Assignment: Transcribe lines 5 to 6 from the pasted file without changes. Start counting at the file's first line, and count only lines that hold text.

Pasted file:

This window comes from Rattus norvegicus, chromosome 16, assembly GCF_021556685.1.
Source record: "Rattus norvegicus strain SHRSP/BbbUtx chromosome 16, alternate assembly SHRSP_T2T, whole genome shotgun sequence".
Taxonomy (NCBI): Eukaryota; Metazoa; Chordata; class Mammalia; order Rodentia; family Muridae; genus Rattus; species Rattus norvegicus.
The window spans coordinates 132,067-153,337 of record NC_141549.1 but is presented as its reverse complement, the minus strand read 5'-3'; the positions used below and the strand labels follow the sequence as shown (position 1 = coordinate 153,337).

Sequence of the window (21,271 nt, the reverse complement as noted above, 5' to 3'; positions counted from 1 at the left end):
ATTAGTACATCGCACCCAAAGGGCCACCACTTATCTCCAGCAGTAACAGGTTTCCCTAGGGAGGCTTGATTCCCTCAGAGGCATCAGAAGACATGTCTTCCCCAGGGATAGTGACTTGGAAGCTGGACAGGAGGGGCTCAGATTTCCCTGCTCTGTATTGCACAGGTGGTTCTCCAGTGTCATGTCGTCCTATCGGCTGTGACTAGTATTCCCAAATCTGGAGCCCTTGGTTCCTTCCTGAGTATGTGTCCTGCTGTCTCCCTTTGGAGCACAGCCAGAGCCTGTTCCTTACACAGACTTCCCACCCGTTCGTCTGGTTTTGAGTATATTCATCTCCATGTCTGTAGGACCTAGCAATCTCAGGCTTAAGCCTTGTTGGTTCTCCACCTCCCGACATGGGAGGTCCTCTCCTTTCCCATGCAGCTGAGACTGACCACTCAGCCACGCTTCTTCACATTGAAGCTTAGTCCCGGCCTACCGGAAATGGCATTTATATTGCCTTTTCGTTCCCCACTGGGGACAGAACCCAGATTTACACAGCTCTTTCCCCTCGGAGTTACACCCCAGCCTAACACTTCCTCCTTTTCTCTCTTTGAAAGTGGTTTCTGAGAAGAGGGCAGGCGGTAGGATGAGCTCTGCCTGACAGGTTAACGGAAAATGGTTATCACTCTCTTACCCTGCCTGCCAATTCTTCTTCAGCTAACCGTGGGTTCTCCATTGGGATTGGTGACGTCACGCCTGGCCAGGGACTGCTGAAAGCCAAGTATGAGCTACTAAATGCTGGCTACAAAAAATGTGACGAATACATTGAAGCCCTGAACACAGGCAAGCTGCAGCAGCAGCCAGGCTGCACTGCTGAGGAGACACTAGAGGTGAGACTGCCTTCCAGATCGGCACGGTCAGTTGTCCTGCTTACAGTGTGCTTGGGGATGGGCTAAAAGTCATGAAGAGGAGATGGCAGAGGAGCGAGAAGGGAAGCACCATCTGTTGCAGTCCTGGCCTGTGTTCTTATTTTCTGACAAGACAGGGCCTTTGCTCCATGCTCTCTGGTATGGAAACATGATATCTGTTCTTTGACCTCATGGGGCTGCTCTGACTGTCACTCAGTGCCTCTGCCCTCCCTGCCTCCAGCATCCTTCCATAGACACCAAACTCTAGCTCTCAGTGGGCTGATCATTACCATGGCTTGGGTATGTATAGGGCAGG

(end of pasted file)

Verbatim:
Sequence of the window (21,271 nt, the reverse complement as noted above, 5' to 3'; positions counted from 1 at the left end):
ATTAGTACATCGCACCCAAAGGGCCACCACTTATCTCCAGCAGTAACAGGTTTCCCTAGGGAGGCTTGATTCCCTCAGAGGCATCAGAAGACATGTCTTCCCCAGGGATAGTGACTTGGAAGCTGGACAGGAGGGGCTCAGATTTCCCTGCTCTGTATTGCACAGGTGGTTCTCCAGTGTCATGTCGTCCTATCGGCTGTGACTAGTATTCCCAAATCTGGAGCCCTTGGTTCCTTCCTGAGTATGTGTCCTGCTGTCTCCCTTTGGAGCACAGCCAGAGCCTGTTCCTTACACAGACTTCCCACCCGTTCGTCTGGTTTTGAGTATATTCATCTCCATGTCTGTAGGACCTAGCAATCTCAGGCTTAAGCCTTGTTGGTTCTCCACCTCCCGACATGGGAGGTCCTCTCCTTTCCCATGCAGCTGAGACTGACCACTCAGCCACGCTTCTTCACATTGAAGCTTAGTCCCGGCCTACCGGAAATGGCATTTATATTGCCTTTTCGTTCCCCACTGGGGACAGAACCCAGATTTACACAGCTCTTTCCCCTCGGAGTTACACCCCAGCCTAACACTTCCTCCTTTTCTCTCTTTGAAAGTGGTTTCTGAGAAGAGGGCAGGCGGTAGGATGAGCTCTGCCTGACAGGTTAACGGAAAATGGTTATCACTCTCTTACCCTGCCTGCCAATTCTTCTTCAGCTAACCGTGGGTTCTCCATTGGGATTGGTGACGTCACGCCTGGCCAGGGACTGCTGAAAGCCAAGTATGAGCTACTAAATGCTGGCTACAAAAAATGTGACGAATACATTGAAGCCCTGAACACAGGCAAGCTGCAGCAGCAGCCAGGCTGCACTGCTGAGGAGACACTAGAGGTGAGACTGCCTTCCAGATCGGCACGGTCAGTTGTCCTGCTTACAGTGTGCTTGGGGATGGGCTAAAAGTCATGAAGAGGAGATGGCAGAGGAGCGAGAAGGGAAGCACCATCTGTTGCAGTCCTGGCCTGTGTTCTTATTTTCTGACAAGACAGGGCCTTTGCTCCATGCTCTCTGGTATGGAAACATGATATCTGTTCTTTGACCTCATGGGGCTGCTCTGACTGTCACTCAGTGCCTCTGCCCTCCCTGCCTCCAGCATCCTTCCATAGACACCAAACTCTAGCTCTCAGTGGGCTGATCATTACCATGGCTTGGGTATGTATAGGGCAGG